Entrepreneur Michael O'Shea wants to build five large-scale plants in the province at an estimated $1.2-billion a pop to produce second-generation biofuels from trees
KONRAD YAKABUSKI - THEGLOBEANDMAIL
- June 20, 2009
Biofuel that doesn't compete with food is good, but I'm not sure cutting down trees is the best idea either. --Ed.
Michael O'Shea recalls what it was like growing up amid the burgeoning mill towns north of Quebec City in the 1960s, when jobs at local pulp and paper plants were as lucrative as they were plentiful. The ticket to the good life they provided is now mostly part of the folklore, much like the days when a job on a GM assembly line was considered a sinecure.
Last year, AbitibiBowater Inc., the limping newsprint giant currently restructuring under court protection from its creditors, closed its paper mill near Mr. O'Shea's home in Donnacona, Que., eliminating 260 jobs for good.
The void left there, as in the dozens of other mill towns across Canada that have lost their principal employer in recent years, is a gaping one.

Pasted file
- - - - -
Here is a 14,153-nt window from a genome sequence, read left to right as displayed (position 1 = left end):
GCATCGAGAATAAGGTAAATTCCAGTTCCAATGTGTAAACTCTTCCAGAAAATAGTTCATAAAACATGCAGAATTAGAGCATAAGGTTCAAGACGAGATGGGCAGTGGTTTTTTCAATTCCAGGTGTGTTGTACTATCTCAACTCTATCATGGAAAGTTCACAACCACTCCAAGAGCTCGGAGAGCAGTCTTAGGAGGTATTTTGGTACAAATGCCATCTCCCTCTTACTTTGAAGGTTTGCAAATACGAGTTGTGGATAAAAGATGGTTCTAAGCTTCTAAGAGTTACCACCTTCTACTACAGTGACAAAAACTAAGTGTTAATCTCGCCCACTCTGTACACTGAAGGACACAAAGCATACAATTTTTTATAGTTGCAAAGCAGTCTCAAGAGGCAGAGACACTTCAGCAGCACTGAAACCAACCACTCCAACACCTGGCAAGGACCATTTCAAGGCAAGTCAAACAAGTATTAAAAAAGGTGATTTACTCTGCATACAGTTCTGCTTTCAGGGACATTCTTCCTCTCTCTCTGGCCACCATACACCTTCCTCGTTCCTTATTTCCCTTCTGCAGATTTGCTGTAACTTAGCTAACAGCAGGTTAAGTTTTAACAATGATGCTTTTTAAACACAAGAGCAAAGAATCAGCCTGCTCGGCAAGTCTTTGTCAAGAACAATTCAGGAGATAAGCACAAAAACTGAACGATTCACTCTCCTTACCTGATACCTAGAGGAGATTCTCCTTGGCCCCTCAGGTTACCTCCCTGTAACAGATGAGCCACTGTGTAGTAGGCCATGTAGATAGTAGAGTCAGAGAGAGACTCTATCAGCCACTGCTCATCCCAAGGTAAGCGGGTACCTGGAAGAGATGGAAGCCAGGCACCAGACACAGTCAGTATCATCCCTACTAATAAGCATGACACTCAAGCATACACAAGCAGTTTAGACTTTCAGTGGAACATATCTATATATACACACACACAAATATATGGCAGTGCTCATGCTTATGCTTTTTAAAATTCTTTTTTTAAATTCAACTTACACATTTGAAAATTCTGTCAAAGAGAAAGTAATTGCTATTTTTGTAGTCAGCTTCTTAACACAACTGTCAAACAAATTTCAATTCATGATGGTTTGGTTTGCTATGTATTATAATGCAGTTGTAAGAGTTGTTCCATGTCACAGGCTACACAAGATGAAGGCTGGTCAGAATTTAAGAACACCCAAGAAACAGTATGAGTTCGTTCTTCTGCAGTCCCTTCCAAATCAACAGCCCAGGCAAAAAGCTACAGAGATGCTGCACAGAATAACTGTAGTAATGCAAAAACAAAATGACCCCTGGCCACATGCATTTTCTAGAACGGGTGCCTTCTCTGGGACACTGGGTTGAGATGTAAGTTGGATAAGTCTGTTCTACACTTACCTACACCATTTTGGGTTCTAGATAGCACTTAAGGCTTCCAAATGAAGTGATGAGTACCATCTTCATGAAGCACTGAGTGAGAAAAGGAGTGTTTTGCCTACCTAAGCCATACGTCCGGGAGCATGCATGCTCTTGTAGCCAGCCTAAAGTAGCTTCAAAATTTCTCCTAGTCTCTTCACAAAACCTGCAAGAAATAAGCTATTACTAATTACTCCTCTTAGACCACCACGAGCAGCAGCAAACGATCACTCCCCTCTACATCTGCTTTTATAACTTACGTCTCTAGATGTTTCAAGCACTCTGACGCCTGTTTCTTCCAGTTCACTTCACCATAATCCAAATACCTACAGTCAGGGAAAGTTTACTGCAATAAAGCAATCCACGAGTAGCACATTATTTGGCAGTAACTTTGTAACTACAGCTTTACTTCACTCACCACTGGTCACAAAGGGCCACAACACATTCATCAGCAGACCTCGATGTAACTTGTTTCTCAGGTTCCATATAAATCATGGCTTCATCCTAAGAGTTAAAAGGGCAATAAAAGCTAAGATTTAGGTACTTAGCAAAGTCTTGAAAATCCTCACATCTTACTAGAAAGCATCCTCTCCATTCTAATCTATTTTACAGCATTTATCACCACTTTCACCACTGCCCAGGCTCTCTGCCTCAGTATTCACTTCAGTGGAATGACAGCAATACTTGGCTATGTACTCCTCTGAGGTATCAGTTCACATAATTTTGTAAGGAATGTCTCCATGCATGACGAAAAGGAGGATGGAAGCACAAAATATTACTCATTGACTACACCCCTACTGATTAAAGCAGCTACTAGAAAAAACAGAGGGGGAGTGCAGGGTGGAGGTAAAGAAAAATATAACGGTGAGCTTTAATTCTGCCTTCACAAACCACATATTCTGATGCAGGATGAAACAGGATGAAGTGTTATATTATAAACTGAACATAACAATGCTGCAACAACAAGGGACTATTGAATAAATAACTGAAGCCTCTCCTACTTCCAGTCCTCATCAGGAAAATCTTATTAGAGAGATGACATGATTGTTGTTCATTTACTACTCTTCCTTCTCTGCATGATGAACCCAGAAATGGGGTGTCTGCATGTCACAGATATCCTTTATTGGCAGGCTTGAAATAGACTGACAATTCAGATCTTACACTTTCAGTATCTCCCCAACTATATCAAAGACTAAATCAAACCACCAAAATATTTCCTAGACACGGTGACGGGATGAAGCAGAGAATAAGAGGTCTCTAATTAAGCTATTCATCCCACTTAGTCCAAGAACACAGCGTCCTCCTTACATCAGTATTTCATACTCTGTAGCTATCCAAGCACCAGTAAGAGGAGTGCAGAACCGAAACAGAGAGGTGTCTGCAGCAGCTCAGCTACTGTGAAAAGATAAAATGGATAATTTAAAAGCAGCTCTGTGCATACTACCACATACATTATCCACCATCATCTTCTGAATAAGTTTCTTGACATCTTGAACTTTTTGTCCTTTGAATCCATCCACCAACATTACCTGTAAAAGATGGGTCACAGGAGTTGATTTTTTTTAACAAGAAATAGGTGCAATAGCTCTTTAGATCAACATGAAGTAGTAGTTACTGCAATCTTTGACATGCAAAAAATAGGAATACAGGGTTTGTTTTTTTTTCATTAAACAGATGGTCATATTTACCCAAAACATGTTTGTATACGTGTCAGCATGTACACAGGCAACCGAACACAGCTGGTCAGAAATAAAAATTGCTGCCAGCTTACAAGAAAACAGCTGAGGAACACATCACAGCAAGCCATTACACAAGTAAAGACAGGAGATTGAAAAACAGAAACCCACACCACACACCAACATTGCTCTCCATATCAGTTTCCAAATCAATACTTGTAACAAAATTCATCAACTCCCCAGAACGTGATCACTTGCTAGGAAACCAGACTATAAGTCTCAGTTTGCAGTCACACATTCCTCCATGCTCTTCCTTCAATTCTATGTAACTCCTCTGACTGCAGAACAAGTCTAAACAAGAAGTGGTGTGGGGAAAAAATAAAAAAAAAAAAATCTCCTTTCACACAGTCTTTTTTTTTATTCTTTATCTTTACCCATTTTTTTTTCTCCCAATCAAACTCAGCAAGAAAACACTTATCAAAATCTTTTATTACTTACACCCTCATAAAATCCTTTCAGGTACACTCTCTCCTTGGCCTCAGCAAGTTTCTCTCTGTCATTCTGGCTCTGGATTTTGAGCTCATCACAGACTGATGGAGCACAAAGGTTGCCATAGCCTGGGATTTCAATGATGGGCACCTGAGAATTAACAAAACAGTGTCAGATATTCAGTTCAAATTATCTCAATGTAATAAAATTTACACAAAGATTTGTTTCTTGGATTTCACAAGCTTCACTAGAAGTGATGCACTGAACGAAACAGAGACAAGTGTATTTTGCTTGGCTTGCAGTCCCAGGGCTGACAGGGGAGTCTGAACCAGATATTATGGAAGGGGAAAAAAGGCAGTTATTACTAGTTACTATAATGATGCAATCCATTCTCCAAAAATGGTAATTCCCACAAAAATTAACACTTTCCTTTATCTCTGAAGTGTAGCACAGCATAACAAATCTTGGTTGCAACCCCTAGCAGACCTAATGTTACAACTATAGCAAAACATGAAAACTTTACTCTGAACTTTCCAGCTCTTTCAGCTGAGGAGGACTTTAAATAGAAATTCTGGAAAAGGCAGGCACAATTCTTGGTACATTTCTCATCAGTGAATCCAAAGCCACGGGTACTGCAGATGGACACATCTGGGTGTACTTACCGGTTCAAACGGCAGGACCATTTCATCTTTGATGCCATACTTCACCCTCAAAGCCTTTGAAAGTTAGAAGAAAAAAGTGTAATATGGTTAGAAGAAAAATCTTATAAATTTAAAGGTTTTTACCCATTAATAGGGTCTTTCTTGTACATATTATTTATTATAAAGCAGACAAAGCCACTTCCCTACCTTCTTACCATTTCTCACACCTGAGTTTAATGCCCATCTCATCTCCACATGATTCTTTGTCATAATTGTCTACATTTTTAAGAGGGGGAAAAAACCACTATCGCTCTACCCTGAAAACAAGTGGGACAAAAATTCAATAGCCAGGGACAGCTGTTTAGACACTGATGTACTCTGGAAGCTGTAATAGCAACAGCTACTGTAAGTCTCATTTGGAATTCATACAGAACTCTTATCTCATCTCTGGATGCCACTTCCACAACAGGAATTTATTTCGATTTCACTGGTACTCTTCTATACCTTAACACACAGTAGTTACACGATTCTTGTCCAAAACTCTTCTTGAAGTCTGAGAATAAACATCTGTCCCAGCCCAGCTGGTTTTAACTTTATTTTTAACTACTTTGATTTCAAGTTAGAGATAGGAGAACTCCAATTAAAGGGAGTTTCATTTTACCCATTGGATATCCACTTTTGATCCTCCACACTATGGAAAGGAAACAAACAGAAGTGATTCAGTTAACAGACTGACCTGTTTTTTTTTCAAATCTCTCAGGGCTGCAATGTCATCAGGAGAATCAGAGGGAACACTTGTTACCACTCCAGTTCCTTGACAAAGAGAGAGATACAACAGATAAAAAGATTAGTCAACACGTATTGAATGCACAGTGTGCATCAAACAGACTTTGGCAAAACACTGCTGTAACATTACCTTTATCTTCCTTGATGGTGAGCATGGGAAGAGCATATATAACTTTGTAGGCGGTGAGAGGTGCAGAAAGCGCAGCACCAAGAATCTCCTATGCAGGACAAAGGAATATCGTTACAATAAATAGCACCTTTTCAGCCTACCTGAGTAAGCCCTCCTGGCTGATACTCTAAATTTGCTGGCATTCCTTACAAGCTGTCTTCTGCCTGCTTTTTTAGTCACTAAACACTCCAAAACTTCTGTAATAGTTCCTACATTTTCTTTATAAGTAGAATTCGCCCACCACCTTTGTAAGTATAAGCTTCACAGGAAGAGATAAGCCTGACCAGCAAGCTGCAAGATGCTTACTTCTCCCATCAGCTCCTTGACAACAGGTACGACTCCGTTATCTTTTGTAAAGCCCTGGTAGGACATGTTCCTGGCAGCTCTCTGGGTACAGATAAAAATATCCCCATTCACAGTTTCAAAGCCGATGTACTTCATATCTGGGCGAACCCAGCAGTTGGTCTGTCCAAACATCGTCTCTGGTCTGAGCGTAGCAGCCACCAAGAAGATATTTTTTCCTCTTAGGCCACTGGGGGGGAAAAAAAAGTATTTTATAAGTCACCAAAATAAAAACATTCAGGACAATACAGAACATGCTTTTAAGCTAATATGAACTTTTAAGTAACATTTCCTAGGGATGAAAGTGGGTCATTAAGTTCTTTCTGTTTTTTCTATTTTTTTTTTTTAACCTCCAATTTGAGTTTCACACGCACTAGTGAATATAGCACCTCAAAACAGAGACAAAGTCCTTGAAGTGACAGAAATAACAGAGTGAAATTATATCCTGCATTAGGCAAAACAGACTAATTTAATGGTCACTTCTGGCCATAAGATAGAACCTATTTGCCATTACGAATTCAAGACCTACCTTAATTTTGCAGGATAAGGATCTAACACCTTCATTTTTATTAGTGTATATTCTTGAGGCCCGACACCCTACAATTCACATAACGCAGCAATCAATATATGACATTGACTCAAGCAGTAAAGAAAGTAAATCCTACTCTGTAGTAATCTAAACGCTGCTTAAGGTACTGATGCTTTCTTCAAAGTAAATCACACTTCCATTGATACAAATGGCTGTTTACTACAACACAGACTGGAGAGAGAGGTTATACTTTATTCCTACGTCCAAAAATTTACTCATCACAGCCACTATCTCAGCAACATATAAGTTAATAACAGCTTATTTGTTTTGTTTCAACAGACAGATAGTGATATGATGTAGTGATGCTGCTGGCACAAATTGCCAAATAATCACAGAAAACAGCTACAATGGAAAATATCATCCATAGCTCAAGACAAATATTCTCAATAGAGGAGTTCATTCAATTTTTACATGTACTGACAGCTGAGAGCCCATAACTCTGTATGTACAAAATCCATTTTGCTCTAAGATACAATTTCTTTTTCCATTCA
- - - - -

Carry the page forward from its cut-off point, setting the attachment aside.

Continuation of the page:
When those high-paying jobs go, there is nothing to replace them, Mr. O'Shea observes. It's time to get a new forest industry for a new era.
Mr. O'Shea thinks he knows how. He has founded Montreal-based AP Fuels Inc. to push forward a bold proposal to build five large-scale biorefineries at an estimated $1.2-billion a pop that would produce second-generation biofuels from trees.
His idea has good timing going for it. Beyond bailouts or stopgap aid such as the $1-billion Ottawa offered Wednesday to combat U.S. pulp subsidies Canada's forest industry needs an entirely new business model if it is to remain a substantial creator of wealth.
Cleaner, second-generation biofuels may be the solution or at least part of it.... [Read More]